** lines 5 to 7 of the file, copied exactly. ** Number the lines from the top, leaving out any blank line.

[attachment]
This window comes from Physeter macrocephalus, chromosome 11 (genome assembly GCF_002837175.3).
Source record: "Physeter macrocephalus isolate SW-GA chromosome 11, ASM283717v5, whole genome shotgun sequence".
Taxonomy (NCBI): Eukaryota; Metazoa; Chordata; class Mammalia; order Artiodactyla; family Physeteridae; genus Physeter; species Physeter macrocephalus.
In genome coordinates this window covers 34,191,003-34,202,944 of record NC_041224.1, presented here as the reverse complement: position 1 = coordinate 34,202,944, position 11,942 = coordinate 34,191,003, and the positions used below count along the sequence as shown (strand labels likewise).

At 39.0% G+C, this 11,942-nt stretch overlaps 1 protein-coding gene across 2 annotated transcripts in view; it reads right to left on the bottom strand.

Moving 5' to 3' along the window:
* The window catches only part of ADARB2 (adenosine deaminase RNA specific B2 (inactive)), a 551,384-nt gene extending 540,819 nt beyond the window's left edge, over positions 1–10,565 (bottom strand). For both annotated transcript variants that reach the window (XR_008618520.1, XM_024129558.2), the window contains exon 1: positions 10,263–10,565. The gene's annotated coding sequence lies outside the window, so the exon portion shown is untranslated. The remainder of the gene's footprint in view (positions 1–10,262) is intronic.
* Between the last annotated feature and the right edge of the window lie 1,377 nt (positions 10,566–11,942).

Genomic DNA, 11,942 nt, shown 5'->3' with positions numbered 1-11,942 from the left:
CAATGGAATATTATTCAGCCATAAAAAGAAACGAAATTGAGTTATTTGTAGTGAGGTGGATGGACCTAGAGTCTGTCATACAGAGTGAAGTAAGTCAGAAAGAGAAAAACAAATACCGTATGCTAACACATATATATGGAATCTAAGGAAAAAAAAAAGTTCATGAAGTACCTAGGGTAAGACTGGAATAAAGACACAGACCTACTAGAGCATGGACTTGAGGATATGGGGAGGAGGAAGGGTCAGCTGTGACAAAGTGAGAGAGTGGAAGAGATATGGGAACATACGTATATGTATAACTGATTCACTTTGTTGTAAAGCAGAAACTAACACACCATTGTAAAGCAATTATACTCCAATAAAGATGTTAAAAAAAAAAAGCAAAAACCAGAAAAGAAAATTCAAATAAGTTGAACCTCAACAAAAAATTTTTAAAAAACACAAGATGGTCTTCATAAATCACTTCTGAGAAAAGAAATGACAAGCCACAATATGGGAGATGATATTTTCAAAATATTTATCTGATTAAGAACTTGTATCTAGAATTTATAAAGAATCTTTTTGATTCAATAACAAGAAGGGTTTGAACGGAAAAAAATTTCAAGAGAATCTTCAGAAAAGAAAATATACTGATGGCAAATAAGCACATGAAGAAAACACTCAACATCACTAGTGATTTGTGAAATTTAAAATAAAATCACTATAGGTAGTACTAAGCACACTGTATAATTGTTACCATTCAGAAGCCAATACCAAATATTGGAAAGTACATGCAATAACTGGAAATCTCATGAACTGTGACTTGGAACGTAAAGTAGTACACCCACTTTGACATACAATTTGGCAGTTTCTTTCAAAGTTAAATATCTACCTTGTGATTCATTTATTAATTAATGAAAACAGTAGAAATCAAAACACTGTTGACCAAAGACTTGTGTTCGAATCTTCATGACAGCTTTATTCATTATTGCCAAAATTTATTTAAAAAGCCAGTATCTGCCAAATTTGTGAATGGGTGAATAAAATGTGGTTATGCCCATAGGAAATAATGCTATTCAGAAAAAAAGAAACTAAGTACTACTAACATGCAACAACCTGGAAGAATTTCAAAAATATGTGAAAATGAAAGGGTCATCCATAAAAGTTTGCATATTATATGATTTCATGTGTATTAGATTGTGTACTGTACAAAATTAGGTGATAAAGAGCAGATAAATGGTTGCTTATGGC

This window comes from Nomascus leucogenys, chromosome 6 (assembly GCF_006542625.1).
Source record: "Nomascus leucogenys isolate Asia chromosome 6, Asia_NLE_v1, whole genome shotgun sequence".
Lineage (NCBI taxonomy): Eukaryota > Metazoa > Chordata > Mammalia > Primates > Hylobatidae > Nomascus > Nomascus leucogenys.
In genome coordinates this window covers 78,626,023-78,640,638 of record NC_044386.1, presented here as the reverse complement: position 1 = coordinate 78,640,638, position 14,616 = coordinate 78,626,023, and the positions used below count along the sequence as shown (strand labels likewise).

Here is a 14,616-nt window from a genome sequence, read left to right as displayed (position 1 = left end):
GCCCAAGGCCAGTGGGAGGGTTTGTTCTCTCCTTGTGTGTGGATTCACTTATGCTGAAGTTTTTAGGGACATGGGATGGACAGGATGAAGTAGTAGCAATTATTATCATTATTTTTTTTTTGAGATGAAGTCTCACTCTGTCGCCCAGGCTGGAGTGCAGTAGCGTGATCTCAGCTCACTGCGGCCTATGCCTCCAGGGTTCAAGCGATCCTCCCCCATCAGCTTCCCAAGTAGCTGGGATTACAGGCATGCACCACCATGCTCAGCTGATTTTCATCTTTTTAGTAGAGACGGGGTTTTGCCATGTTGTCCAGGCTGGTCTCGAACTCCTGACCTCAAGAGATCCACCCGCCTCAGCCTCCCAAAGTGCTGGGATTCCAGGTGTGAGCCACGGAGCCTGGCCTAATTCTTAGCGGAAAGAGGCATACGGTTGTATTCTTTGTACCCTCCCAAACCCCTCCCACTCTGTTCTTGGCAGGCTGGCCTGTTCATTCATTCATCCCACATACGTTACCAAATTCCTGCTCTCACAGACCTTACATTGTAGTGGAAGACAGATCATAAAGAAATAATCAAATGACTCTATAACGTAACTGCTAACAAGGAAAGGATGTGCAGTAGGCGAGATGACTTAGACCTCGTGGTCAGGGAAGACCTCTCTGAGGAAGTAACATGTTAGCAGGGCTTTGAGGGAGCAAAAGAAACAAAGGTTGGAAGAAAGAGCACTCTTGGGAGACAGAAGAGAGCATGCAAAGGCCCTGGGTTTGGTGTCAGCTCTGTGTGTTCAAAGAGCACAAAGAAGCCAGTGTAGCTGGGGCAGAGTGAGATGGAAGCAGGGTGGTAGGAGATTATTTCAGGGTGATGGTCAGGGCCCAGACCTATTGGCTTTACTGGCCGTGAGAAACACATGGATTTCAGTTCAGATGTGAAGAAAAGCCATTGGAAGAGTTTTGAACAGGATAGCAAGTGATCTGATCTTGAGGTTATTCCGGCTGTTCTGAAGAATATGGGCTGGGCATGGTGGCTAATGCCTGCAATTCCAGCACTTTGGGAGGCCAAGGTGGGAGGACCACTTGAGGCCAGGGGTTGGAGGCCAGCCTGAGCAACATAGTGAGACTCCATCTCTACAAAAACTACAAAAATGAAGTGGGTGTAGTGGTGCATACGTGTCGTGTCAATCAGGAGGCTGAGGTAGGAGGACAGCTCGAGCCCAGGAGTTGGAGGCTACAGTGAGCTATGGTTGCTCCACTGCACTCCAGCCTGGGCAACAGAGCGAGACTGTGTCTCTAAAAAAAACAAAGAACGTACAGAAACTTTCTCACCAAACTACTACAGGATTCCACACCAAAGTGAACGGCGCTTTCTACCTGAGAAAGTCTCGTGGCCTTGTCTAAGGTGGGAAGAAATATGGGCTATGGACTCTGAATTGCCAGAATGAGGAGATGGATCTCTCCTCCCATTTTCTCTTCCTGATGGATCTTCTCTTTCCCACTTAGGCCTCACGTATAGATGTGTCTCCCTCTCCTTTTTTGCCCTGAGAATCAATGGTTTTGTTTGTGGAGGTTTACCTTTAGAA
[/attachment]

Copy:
At 39.0% G+C, this 11,942-nt stretch overlaps 1 protein-coding gene across 2 annotated transcripts in view; it reads right to left on the bottom strand.

Moving 5' to 3' along the window:
* The window catches only part of ADARB2 (adenosine deaminase RNA specific B2 (inactive)), a 551,384-nt gene extending 540,819 nt beyond the window's left edge, over positions 1–10,565 (bottom strand). For both annotated transcript variants that reach the window (XR_008618520.1, XM_024129558.2), the window contains exon 1: positions 10,263–10,565. The gene's annotated coding sequence lies outside the window, so the exon portion shown is untranslated. The remainder of the gene's footprint in view (positions 1–10,262) is intronic.